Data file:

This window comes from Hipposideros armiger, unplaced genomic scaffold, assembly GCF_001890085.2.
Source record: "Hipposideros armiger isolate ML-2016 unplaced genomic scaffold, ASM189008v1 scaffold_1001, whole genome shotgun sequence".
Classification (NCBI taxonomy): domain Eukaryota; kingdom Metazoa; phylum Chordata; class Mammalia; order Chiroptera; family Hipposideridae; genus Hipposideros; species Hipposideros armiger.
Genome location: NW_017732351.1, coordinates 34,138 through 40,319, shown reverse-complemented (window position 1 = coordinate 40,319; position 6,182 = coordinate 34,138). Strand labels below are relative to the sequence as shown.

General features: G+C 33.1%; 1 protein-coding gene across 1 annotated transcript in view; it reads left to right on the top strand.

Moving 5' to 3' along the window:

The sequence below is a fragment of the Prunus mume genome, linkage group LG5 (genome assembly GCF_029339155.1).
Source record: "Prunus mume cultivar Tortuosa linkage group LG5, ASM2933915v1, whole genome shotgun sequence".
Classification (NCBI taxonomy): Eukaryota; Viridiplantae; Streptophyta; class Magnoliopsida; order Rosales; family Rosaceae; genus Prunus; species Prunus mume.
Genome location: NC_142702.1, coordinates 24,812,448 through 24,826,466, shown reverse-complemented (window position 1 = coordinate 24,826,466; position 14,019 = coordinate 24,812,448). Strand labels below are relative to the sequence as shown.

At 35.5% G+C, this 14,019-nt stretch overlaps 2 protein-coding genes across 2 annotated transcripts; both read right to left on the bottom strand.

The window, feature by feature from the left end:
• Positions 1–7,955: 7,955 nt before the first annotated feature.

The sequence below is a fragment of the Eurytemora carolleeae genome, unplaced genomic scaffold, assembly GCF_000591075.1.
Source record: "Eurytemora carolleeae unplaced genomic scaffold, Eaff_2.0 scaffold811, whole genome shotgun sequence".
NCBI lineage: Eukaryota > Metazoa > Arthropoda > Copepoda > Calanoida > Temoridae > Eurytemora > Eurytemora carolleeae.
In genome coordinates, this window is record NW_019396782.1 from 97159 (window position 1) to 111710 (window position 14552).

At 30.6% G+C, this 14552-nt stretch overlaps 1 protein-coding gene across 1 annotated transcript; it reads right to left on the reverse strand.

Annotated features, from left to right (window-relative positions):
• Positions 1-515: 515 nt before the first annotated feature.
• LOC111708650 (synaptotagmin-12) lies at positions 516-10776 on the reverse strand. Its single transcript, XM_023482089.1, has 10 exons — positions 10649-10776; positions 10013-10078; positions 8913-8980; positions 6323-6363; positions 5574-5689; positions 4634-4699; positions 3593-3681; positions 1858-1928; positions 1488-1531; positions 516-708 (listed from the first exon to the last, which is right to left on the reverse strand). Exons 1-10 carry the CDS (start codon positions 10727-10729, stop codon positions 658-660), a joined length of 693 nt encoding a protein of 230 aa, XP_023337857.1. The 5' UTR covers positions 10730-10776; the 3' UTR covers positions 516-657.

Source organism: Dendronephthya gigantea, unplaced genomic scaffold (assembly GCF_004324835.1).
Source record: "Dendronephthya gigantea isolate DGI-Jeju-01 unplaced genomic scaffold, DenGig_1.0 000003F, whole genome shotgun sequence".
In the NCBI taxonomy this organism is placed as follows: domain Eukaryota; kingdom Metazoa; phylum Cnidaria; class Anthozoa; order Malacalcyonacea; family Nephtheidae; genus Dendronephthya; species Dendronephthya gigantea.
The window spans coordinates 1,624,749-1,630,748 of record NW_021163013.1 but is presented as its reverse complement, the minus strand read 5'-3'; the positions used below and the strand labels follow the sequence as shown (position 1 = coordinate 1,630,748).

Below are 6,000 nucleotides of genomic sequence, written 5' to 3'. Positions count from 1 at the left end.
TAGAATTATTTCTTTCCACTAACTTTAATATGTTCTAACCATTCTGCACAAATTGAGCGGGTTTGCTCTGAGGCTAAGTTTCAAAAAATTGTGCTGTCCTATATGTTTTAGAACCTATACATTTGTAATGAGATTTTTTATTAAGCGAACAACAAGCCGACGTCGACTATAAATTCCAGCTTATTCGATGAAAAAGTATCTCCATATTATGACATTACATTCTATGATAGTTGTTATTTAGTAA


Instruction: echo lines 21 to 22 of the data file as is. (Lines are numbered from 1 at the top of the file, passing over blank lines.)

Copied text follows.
• LOC111708650 (synaptotagmin-12) lies at positions 516-10776 on the reverse strand. Its single transcript, XM_023482089.1, has 10 exons — positions 10649-10776; positions 10013-10078; positions 8913-8980; positions 6323-6363; positions 5574-5689; positions 4634-4699; positions 3593-3681; positions 1858-1928; positions 1488-1531; positions 516-708 (listed from the first exon to the last, which is right to left on the reverse strand). Exons 1-10 carry the CDS (start codon positions 10727-10729, stop codon positions 658-660), a joined length of 693 nt encoding a protein of 230 aa, XP_023337857.1. The 5' UTR covers positions 10730-10776; the 3' UTR covers positions 516-657.

Source organism: Dendronephthya gigantea, unplaced genomic scaffold (assembly GCF_004324835.1).